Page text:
Win 2000 has tools to build a VPN
By John McCormick
Early reports on Microsoft Windows 2000 suggest that it is practically bulletproof, capable of running around the clock for weeks without showing users the dreaded blue screen of death.
Certainly I found Release Can-didate 2 of the operating system impressive.
That stability may eventually make Win 2000 as acceptable as a Unix platform for enterprise networks. But for many administrators, the most important new features are the tools that aid in securing and managing virtual private networks.
The potential cost savings in moving from leased lines to the Internet as an integral part of your enterprise network are considerable, but Windows NT 4.0 lacks the tools to build a practical VPN.
A VPN can consist of dozens of large geographically dispersed networks or a single small LAN with some dial-in users. Win 2000 has features that help managers in either scenario. Kerberos:
Named for the three-headed dog guarding the nether regions, Kerberos guards the network by authenticating users and giving them tickets allowing access to services.
Because it is a Massachusetts Institute of Technology-developed standard authentication protocol, many administrators already know it and have been waiting for Microsoft Corp. to add this important tool.
Unfortunately, Microsoft recently acknowledged that it has implemented Kerberos in a form that does not integrate easily with non-Win 2000 platforms.
Kerberos allows for the central management of authentication of both users and services. The authentication of services is especially important in a VPN because users need to know they are sending data to the part of the network to which they think they are connected.
Users and services have passwords, and a central Kerberos database keeps lists of both. The database server issues to users encrypted time-limited tickets that are attached to requests for services and sent to the printer, e-mail server or other network service. Because the ticket is encrypted by a trusted source'the Kerberos server'it is accepted by the service, which does not need to keep an authorized user database.L2TP:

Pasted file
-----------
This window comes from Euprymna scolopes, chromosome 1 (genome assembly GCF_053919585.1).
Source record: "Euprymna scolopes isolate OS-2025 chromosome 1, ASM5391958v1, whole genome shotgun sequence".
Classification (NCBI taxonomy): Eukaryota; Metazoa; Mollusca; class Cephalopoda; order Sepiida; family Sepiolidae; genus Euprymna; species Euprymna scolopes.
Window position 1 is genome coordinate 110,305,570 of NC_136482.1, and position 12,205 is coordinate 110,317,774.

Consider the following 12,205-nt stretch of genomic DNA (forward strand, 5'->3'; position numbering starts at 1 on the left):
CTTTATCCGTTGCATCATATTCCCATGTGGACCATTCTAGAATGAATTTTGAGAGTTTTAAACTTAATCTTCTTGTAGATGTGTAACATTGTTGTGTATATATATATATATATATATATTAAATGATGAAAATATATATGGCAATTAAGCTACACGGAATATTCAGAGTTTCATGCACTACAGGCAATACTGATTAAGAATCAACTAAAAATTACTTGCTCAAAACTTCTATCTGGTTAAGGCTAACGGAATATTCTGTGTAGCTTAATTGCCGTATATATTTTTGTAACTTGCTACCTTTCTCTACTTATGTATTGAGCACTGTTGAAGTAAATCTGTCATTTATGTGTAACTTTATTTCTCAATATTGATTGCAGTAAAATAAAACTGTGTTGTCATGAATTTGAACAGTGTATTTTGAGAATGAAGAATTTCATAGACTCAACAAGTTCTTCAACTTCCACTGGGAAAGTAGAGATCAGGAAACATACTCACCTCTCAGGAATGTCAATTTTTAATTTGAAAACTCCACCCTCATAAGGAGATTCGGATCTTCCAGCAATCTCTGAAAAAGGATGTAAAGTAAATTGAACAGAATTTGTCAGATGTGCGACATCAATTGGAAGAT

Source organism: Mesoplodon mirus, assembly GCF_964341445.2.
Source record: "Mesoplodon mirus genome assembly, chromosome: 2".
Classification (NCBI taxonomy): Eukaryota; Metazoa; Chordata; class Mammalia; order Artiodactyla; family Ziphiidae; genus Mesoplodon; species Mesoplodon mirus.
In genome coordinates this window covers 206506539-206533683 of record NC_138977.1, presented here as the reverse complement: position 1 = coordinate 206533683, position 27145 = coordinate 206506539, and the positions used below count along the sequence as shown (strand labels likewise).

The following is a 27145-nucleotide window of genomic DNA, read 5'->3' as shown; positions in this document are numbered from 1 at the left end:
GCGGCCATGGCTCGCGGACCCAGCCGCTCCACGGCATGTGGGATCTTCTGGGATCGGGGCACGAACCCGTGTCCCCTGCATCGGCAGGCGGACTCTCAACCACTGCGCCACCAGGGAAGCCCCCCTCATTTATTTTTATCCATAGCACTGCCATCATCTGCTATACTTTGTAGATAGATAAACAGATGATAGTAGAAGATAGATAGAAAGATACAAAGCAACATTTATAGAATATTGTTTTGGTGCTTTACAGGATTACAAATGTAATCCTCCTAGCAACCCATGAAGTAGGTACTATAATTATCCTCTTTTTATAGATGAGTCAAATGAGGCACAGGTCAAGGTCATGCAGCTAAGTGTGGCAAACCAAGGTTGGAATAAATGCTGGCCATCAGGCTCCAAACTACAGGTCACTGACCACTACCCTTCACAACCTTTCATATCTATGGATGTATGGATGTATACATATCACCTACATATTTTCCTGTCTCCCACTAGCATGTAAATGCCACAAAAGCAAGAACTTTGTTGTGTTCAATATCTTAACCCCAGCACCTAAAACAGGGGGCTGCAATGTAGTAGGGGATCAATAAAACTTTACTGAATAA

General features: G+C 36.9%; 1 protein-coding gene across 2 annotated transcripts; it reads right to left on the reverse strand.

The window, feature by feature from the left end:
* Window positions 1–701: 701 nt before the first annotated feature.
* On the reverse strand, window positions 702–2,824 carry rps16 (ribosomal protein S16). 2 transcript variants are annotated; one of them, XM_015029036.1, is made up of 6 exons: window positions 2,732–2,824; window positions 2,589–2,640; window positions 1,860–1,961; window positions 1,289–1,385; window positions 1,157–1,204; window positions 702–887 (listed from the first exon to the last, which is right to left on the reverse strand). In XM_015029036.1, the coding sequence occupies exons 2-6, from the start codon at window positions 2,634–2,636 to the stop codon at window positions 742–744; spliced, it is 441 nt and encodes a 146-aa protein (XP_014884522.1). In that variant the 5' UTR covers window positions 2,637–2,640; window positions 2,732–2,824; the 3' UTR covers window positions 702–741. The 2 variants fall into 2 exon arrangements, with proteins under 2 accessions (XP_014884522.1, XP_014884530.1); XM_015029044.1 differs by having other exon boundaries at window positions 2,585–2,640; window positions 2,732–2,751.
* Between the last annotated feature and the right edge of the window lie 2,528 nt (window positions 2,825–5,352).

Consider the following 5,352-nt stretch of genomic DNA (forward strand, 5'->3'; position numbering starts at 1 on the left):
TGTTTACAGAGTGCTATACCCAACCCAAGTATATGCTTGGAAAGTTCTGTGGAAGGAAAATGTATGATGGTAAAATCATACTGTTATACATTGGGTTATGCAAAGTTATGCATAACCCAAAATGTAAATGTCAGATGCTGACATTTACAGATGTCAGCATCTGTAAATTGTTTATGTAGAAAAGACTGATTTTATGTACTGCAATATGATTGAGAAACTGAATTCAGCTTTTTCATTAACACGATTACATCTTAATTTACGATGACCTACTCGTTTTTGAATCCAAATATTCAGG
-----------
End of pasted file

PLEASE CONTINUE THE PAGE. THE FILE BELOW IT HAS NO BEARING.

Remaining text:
The Layer 2 Tunneling Protocol is a combination of the Layer 2 Forwarding protocol developed by Cisco Systems Inc. of San Jose, Calif., and the Point-to-Point Tunneling Protocol developed by Microsoft and some partners.
Although the IP Security specification provides tools for server-to-server packet tunneling, it takes L2TP to support the client-server tunneling essential for many virtual private networks because it permits secure tunneling from a local Internet service provider to a network.
By itself, L2TP isn't secure, but it supports standard IP Security tools, which should be used in conjunction with it.RADIUS:
An Internet draft standard, the Remote Authentication Dial-In User Service is another addition of special interest to VPN managers.'It provides for authentication, authorization and accounting. Basic authentication is tied to the user name and password stored in the RADIUS server, but more sophisticated tools can be used. The RADIUS database also contains information about the privileges each user has for each service.
The big news is that all of these tools are based on standards not proprietary Microsoft developments, so you can easily integrate Win 2000 networks with others.John McCormick, a computer consultant and free-lance writer, has been working with computers since the early 1960s. E-mail him at firstname.lastname@example.org.